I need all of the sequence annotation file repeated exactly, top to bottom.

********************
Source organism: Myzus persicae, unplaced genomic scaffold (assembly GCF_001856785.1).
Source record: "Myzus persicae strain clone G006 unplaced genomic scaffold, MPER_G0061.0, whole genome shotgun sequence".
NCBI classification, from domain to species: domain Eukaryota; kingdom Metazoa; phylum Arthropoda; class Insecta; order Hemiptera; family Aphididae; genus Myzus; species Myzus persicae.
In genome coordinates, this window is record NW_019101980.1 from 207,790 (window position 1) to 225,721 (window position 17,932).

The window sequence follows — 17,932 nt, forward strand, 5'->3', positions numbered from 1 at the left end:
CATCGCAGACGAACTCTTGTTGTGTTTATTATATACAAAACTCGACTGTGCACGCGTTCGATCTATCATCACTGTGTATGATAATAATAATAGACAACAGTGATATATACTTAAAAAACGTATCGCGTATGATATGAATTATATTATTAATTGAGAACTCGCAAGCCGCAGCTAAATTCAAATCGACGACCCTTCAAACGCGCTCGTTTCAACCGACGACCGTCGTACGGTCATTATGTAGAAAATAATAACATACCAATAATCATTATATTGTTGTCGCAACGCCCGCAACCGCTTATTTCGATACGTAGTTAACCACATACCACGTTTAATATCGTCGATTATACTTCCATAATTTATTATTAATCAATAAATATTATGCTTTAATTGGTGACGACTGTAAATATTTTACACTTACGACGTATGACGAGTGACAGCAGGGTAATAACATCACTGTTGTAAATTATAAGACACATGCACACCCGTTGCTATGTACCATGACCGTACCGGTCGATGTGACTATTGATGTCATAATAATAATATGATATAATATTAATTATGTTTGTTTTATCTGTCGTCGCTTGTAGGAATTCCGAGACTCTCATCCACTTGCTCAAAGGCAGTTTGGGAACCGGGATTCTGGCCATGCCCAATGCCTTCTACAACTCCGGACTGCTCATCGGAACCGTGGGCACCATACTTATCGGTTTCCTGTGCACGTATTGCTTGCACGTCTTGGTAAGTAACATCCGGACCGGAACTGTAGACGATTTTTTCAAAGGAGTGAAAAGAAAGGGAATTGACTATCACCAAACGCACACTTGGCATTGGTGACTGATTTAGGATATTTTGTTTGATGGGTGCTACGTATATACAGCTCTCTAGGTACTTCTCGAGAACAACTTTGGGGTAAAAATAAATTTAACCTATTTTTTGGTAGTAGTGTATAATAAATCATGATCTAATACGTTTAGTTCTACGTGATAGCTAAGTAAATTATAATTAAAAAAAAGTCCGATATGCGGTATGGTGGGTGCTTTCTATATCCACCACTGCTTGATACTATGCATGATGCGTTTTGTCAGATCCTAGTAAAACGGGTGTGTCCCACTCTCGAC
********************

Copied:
Source organism: Myzus persicae, unplaced genomic scaffold (assembly GCF_001856785.1).
Source record: "Myzus persicae strain clone G006 unplaced genomic scaffold, MPER_G0061.0, whole genome shotgun sequence".
NCBI classification, from domain to species: domain Eukaryota; kingdom Metazoa; phylum Arthropoda; class Insecta; order Hemiptera; family Aphididae; genus Myzus; species Myzus persicae.
In genome coordinates, this window is record NW_019101980.1 from 207,790 (window position 1) to 225,721 (window position 17,932).

The window sequence follows — 17,932 nt, forward strand, 5'->3', positions numbered from 1 at the left end:
CATCGCAGACGAACTCTTGTTGTGTTTATTATATACAAAACTCGACTGTGCACGCGTTCGATCTATCATCACTGTGTATGATAATAATAATAGACAACAGTGATATATACTTAAAAAACGTATCGCGTATGATATGAATTATATTATTAATTGAGAACTCGCAAGCCGCAGCTAAATTCAAATCGACGACCCTTCAAACGCGCTCGTTTCAACCGACGACCGTCGTACGGTCATTATGTAGAAAATAATAACATACCAATAATCATTATATTGTTGTCGCAACGCCCGCAACCGCTTATTTCGATACGTAGTTAACCACATACCACGTTTAATATCGTCGATTATACTTCCATAATTTATTATTAATCAATAAATATTATGCTTTAATTGGTGACGACTGTAAATATTTTACACTTACGACGTATGACGAGTGACAGCAGGGTAATAACATCACTGTTGTAAATTATAAGACACATGCACACCCGTTGCTATGTACCATGACCGTACCGGTCGATGTGACTATTGATGTCATAATAATAATATGATATAATATTAATTATGTTTGTTTTATCTGTCGTCGCTTGTAGGAATTCCGAGACTCTCATCCACTTGCTCAAAGGCAGTTTGGGAACCGGGATTCTGGCCATGCCCAATGCCTTCTACAACTCCGGACTGCTCATCGGAACCGTGGGCACCATACTTATCGGTTTCCTGTGCACGTATTGCTTGCACGTCTTGGTAAGTAACATCCGGACCGGAACTGTAGACGATTTTTTCAAAGGAGTGAAAAGAAAGGGAATTGACTATCACCAAACGCACACTTGGCATTGGTGACTGATTTAGGATATTTTGTTTGATGGGTGCTACGTATATACAGCTCTCTAGGTACTTCTCGAGAACAACTTTGGGGTAAAAATAAATTTAACCTATTTTTTGGTAGTAGTGTATAATAAATCATGATCTAATACGTTTAGTTCTACGTGATAGCTAAGTAAATTATAATTAAAAAAAAGTCCGATATGCGGTATGGTGGGTGCTTTCTATATCCACCACTGCTTGATACTATGCATGATGCGTTTTGTCAGATCCTAGTAAAACGGGTGTGTCCCACTCTCGAC